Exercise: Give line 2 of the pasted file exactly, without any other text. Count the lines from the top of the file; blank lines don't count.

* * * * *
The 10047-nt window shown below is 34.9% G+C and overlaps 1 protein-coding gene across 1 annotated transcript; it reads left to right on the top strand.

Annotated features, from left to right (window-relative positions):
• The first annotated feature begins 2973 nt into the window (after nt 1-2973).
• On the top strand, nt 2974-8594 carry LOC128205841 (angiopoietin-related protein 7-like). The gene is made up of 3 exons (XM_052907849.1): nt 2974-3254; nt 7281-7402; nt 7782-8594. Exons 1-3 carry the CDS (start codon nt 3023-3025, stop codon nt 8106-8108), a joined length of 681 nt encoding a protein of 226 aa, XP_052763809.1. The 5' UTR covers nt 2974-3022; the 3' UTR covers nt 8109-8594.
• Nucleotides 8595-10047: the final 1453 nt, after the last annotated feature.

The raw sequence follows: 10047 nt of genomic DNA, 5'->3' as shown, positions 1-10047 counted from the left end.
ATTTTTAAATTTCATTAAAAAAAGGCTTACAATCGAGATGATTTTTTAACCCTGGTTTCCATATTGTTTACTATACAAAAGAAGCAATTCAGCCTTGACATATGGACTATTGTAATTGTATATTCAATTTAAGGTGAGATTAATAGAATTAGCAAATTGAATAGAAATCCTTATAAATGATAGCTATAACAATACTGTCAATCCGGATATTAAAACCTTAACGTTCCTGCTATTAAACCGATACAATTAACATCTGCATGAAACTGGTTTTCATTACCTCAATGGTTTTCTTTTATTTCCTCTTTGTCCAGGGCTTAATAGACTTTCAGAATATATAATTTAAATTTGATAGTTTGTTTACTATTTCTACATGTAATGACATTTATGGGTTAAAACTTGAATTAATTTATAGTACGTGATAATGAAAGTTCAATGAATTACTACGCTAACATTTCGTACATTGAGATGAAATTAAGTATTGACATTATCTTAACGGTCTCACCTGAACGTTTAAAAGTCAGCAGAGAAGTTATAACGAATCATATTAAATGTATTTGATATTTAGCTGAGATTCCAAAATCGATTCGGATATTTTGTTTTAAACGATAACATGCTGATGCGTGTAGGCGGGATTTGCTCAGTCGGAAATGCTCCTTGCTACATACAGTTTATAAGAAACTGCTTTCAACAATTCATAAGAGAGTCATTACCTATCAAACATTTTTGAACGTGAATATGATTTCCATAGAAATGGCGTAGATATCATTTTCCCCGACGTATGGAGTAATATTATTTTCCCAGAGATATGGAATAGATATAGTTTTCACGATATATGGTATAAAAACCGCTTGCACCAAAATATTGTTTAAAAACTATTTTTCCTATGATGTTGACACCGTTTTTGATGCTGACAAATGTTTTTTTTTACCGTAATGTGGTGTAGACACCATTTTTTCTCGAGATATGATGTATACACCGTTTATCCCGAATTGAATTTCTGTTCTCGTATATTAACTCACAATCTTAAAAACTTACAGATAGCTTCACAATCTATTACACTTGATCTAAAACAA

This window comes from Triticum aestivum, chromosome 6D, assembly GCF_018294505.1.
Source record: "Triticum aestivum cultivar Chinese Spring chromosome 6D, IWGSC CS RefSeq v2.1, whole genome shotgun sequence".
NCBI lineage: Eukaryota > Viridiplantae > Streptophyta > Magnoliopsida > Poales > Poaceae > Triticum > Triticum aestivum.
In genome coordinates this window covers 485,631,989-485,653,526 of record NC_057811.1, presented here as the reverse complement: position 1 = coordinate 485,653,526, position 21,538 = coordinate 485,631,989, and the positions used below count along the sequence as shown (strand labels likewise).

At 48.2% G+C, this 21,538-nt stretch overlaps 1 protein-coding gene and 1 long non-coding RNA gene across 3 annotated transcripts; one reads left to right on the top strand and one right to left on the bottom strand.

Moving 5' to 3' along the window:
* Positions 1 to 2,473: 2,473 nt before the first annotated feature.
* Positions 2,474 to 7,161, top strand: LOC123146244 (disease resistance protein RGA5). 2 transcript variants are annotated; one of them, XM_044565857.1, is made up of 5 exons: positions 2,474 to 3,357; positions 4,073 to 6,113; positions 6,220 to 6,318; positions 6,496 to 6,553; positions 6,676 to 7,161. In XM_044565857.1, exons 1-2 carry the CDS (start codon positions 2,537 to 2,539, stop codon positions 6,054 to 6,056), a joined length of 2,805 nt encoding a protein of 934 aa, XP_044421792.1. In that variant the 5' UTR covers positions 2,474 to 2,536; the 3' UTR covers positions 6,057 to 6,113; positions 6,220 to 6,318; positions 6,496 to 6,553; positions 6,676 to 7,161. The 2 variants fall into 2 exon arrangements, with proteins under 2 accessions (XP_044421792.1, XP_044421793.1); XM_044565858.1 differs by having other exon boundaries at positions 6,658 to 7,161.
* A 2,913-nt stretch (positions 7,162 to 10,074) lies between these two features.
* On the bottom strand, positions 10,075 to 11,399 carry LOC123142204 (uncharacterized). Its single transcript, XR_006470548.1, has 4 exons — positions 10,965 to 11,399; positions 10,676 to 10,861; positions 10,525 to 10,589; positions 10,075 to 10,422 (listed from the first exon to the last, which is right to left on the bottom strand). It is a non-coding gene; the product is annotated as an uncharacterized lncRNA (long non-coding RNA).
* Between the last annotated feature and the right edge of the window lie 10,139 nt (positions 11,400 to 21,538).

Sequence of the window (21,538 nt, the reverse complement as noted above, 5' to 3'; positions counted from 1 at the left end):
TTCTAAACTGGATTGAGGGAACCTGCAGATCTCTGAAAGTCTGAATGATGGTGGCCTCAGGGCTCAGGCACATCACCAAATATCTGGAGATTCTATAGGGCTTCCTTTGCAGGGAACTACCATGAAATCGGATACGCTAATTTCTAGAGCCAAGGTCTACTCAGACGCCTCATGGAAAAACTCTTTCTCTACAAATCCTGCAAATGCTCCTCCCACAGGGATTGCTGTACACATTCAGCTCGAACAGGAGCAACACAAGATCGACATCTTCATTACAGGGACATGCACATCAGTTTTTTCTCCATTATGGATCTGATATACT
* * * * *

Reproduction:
Annotated features, from left to right (window-relative positions):